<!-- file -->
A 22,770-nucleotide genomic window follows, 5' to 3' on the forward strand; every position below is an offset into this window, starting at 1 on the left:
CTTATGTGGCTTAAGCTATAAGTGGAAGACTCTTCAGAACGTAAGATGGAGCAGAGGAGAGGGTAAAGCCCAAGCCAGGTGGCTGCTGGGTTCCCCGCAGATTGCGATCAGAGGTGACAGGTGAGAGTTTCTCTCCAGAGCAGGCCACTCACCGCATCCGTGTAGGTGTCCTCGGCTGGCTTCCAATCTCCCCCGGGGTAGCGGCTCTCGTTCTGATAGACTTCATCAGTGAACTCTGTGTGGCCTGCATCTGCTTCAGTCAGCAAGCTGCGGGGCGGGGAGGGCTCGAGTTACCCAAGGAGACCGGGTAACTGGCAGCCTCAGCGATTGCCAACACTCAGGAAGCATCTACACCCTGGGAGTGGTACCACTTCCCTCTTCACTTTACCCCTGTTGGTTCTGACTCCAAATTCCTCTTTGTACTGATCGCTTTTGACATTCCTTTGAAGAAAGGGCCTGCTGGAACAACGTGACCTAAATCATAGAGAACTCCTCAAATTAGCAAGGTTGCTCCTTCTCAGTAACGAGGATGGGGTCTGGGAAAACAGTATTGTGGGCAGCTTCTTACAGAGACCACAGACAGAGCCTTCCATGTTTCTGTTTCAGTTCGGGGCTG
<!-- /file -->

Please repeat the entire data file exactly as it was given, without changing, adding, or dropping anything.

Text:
A 22,770-nucleotide genomic window follows, 5' to 3' on the forward strand; every position below is an offset into this window, starting at 1 on the left:
CTTATGTGGCTTAAGCTATAAGTGGAAGACTCTTCAGAACGTAAGATGGAGCAGAGGAGAGGGTAAAGCCCAAGCCAGGTGGCTGCTGGGTTCCCCGCAGATTGCGATCAGAGGTGACAGGTGAGAGTTTCTCTCCAGAGCAGGCCACTCACCGCATCCGTGTAGGTGTCCTCGGCTGGCTTCCAATCTCCCCCGGGGTAGCGGCTCTCGTTCTGATAGACTTCATCAGTGAACTCTGTGTGGCCTGCATCTGCTTCAGTCAGCAAGCTGCGGGGCGGGGAGGGCTCGAGTTACCCAAGGAGACCGGGTAACTGGCAGCCTCAGCGATTGCCAACACTCAGGAAGCATCTACACCCTGGGAGTGGTACCACTTCCCTCTTCACTTTACCCCTGTTGGTTCTGACTCCAAATTCCTCTTTGTACTGATCGCTTTTGACATTCCTTTGAAGAAAGGGCCTGCTGGAACAACGTGACCTAAATCATAGAGAACTCCTCAAATTAGCAAGGTTGCTCCTTCTCAGTAACGAGGATGGGGTCTGGGAAAACAGTATTGTGGGCAGCTTCTTACAGAGACCACAGACAGAGCCTTCCATGTTTCTGTTTCAGTTCGGGGCTG